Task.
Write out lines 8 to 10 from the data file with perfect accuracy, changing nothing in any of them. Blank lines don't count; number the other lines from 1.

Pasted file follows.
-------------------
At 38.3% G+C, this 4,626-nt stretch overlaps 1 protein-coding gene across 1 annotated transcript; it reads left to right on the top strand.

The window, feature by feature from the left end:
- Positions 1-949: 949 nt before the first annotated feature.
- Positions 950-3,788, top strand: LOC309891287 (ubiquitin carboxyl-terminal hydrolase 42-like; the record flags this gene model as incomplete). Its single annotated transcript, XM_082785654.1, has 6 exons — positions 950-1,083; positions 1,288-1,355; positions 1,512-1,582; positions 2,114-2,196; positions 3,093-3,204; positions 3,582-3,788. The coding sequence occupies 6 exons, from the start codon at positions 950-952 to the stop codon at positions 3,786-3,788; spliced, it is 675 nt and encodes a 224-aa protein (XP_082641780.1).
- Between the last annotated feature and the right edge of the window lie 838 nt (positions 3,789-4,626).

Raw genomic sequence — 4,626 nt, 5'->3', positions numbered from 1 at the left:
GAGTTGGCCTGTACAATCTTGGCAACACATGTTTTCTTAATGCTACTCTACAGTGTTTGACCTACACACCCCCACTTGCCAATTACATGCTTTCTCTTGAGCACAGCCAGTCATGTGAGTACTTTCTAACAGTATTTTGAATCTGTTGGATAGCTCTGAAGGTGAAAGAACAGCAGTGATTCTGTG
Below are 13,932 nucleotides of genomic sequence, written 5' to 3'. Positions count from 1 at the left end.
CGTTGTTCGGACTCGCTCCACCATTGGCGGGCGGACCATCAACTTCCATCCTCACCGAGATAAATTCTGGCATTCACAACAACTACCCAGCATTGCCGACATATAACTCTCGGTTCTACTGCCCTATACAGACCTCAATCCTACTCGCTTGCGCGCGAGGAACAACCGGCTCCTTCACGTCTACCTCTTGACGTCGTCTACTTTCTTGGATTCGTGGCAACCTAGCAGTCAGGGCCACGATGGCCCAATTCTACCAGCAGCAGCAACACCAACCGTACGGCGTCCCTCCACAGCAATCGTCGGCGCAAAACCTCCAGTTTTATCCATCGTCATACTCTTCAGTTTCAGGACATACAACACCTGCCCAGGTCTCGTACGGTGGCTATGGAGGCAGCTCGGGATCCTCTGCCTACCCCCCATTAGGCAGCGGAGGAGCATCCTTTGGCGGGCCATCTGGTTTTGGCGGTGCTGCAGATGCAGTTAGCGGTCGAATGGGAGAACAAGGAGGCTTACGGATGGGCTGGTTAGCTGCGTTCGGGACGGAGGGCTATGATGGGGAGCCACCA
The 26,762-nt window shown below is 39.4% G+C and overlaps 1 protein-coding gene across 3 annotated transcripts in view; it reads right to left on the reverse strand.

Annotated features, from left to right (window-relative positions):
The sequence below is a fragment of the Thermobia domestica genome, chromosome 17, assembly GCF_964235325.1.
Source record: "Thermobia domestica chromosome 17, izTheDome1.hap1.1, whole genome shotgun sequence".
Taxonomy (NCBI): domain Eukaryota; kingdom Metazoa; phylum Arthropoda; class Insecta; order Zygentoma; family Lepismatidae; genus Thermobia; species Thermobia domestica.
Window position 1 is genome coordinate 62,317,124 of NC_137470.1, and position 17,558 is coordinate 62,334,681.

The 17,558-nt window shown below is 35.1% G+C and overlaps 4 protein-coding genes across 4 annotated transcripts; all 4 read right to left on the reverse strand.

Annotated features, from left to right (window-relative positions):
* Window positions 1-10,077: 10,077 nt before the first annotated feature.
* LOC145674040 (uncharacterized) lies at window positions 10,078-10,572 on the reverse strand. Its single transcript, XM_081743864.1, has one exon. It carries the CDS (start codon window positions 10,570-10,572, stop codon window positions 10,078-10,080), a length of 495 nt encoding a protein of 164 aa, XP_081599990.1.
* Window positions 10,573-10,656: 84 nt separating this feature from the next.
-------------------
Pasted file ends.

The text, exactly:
Below are 13,932 nucleotides of genomic sequence, written 5' to 3'. Positions count from 1 at the left end.
CGTTGTTCGGACTCGCTCCACCATTGGCGGGCGGACCATCAACTTCCATCCTCACCGAGATAAATTCTGGCATTCACAACAACTACCCAGCATTGCCGACATATAACTCTCGGTTCTACTGCCCTATACAGACCTCAATCCTACTCGCTTGCGCGCGAGGAACAACCGGCTCCTTCACGTCTACCTCTTGACGTCGTCTACTTTCTTGGATTCGTGGCAACCTAGCAGTCAGGGCCACGATGGCCCAATTCTACCAGCAGCAGCAACACCAACCGTACGGCGTCCCTCCACAGCAATCGTCGGCGCAAAACCTCCAGTTTTATCCATCGTCATACTCTTCAGTTTCAGGACATACAACACCTGCCCAGGTCTCGTACGGTGGCTATGGAGGCAGCTCGGGATCCTCTGCCTACCCCCCATTAGGCAGCGGAGGAGCATCCTTTGGCGGGCCATCTGGTTTTGGCGGTGCTGCAGATGCAGTTAGCGGTCGAATGGGAGAACAAGGAGGCTTACGGATGGGCTGGTTAGCTGCGTTCGGGACGGAGGGCTATGATGGGGAGCCACCA
The 26,762-nt window shown below is 39.4% G+C and overlaps 1 protein-coding gene across 3 annotated transcripts in view; it reads right to left on the reverse strand.